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The Roadmap To Your Teenager’s Inner Worlds


Schonbuch-Rabbi-Daniel

Relating to their teenager can be easier than most parents think, especially when they learn about the key areas that can sustain the relationship: connection, control, and communication.   Together the “Three Cs of Relationship Theory” provide a simple map to help parents evaluate where the relationship is going and show them how to steer their way through the rough roads of the teenage years.

The three Cs can help parents see the bigger picture and then decide which areas demand attention and which issues are superficial and should not be the focus of their relationship with their teenagers. For example, teenagers may tell their parents one day that they don’t want to listen to them and that they are going to do something that the parents disagree with.  Or parents may receive an unexpected phone call from the principal to discuss their teen’s behavioral problems in the classroom.   Should parents become angry, go on the offensive, and try to control their teens’ behavior?  Or should they try to learn more about their teens’ inner issues, spend more quality time with them, and gently counsel them through their dilemmas? A look at the Three Cs should provide an answer.

Most problems can be resolved if parents focus their attention on one or more of the three key areas. According to Relationship Theory, parents need to ask whether the problem can be resolved by connecting more deeply to their teenager, by modifying their level of control, or by improving their communication with their teen.

The following chart (figure 3) summarizes the principles of Relationship Theory. In this and the following chapters, parents will learn how to put these principles into action.

 

 

 

Connection

Teenagers have many ways to drive their parents crazy. Take Debbie, for example, a fourteen-year-old girl who attends a prominent Jewish day school. Recently her mother discovered she had several body piercings concealed under her clothes. Her mother was distraught because Debbie was doing something that she and her husband found repugnant. She found out about the piercings from her neighbor after Debbie slept over at the neighbor’s house.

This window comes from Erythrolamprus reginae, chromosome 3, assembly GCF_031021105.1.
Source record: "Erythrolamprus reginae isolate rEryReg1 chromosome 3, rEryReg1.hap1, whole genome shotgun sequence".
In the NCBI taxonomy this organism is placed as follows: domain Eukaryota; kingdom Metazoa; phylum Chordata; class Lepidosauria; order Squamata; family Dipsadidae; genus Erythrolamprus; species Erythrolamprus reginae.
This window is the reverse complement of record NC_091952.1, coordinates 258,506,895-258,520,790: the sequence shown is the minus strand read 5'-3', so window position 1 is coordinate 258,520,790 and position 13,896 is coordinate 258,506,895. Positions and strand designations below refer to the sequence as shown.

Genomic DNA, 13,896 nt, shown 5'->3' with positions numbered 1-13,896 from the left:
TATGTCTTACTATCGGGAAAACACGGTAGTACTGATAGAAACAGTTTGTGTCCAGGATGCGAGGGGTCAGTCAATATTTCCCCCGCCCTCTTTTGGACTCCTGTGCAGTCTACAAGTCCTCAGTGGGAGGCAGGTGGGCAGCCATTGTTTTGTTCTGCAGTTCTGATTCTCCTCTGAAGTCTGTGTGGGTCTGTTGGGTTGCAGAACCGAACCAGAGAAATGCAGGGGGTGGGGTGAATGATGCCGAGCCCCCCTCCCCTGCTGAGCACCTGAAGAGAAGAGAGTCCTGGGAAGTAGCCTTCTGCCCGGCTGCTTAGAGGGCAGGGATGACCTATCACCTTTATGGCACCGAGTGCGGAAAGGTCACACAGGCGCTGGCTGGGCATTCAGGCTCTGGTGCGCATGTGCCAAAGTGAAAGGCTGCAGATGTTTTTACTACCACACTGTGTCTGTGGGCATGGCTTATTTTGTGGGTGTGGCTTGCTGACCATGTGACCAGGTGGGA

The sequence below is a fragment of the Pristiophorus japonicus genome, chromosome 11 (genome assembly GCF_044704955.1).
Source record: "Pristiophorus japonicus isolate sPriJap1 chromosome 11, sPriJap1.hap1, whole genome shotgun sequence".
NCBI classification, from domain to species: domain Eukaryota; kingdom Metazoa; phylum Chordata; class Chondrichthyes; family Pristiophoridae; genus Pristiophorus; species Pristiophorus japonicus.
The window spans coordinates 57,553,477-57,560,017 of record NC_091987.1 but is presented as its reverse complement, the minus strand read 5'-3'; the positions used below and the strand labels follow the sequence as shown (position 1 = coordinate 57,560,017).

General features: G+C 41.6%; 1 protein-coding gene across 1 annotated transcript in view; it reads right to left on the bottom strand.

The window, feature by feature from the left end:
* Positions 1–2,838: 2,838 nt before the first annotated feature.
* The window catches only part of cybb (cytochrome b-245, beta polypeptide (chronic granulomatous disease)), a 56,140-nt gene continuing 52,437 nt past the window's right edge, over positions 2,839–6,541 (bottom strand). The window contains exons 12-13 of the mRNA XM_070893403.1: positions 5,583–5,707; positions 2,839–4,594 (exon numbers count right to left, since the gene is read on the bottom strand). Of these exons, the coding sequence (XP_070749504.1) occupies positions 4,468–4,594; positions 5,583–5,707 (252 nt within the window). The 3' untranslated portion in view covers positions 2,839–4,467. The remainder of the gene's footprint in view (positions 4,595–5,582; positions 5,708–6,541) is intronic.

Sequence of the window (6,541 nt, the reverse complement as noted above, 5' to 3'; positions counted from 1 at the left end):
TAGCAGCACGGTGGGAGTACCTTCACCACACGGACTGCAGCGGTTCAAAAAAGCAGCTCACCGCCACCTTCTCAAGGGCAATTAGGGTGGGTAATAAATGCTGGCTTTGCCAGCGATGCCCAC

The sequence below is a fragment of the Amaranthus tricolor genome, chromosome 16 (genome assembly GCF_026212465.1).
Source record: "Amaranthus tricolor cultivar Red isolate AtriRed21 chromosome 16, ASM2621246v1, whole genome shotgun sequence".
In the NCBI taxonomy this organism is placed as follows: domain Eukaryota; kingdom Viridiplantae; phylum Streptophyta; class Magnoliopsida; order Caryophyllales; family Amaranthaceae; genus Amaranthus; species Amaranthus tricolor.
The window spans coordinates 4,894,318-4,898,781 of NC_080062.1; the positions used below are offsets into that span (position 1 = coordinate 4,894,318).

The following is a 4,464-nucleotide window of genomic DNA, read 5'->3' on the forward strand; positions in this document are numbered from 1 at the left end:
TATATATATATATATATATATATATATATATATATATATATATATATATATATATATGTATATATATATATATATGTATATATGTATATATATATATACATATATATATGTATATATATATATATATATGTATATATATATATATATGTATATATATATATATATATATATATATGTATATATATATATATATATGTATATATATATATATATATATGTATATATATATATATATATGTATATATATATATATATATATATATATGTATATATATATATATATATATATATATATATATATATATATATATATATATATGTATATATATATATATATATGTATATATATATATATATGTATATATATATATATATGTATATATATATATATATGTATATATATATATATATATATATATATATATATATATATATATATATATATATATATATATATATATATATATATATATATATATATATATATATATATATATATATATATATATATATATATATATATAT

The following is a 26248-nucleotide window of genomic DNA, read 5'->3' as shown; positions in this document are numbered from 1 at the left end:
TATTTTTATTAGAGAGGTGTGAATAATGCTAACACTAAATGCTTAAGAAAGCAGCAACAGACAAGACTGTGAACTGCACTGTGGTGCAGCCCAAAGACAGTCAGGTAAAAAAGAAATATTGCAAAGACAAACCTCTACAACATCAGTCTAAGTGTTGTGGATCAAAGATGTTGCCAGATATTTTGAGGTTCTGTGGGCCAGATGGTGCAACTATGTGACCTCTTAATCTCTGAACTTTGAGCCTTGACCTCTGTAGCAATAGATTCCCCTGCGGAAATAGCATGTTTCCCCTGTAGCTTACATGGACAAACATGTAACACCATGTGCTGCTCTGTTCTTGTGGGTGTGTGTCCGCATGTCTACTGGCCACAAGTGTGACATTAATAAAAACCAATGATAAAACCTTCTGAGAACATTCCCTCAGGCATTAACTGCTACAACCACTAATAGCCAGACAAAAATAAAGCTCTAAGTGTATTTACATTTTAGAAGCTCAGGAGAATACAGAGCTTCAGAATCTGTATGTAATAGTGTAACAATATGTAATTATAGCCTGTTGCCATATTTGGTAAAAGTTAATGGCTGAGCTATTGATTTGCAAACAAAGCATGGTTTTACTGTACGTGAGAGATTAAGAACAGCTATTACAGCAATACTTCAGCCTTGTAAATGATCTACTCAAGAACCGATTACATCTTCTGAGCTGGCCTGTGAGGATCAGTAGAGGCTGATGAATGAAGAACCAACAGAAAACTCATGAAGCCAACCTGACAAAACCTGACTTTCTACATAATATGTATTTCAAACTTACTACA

In truth, Debbie’s piercings are just one example of various forms of self-abusive behavior that have become trendy. The fashion industry has been able to make body piercing and wearing overly tight clothing or uncomfortable high heels popular. The industry has also created a belief that somehow clothing or accessories will bring a sense of happiness or pleasure to the consumer.  Of course, pleasure is a relative term. To Debbie the piercings may have seemed pleasurable since she received attention for being at the edge of fashion. For her parents however, it was a sign that their daughter was rebelling against their family, and they were causing considerable frustration and embarrassment.

Are the piercings the only problem? Or is something deeper going on in Debbie’s life? To help them connect to their teenagers, Relationship Theory asks parents to find out what issues are motivating their teens towards negative or self-destructive behavior.

In Debbie’s case, my suspicion was that behind the outer issue of body piercings were deeper emotional issues that related to unresolved conflicts in her family.  I believed that her body piercing was a call for help and that her parents needed to find out more about Debbie’s inner world.

 

Learning about Your Teen’s Inner World  

Teens like Debbie live in two emotional worlds: an outer world and an inner one.  The outer world represents a person’s exterior or façade.  It is a surface level from which people project their personality to their parents, friends and society.  For instance, in the outer world people can appear friendly and extroverted or sad and uncommunicative.   They can also appear defensive or aggressive, but these attitudes don’t accurately tell us what’s really going on at the core of who they are or what they may be struggling with.

I once saw a client who at first appeared to be very “put together” on the outside.  He presented himself as a sharp dresser, considerate, and calm.  But after a few minutes of discussing why he had come to see me, it became apparent that he was suffering from depression and anxiety, carefully hidden from almost everyone around him.

People often try to hide how they feel.  But when they do, they may not be aware of how their defensive responses may come across to others – especially their parents. Here is a list of the ways teenagers usually try to hide their feelings that exist below the surface:

 

  • Negative behavior: threatening, attacking, sarcastic, rude

How others perceive this teenager: obnoxious, hostile, aggressive.

Inner feelings: hurt, anxious, embarrassed, fearful.

About the Author: Rabbi Daniel Schonbuch, MA, Marriage and Family Therapy, is an expert in marriage counseling, pre-marital education, and helping teens in crisis with offices in Flatbush, Cedarhurst, and Crown Heights. He is a certified PAIRS instructor, and trained as a Level 1, Emotionally Focused Therapist at the Ackerman Institute for the Family, and is a member of AASECT. He is the author of At Risk – Never Beyond Reach and First Aid For Jewish Marriages. To watch his free videos on marriage and parenting and for appointments visit: www.JewishMarriageSupport.com or call 646-428-4723


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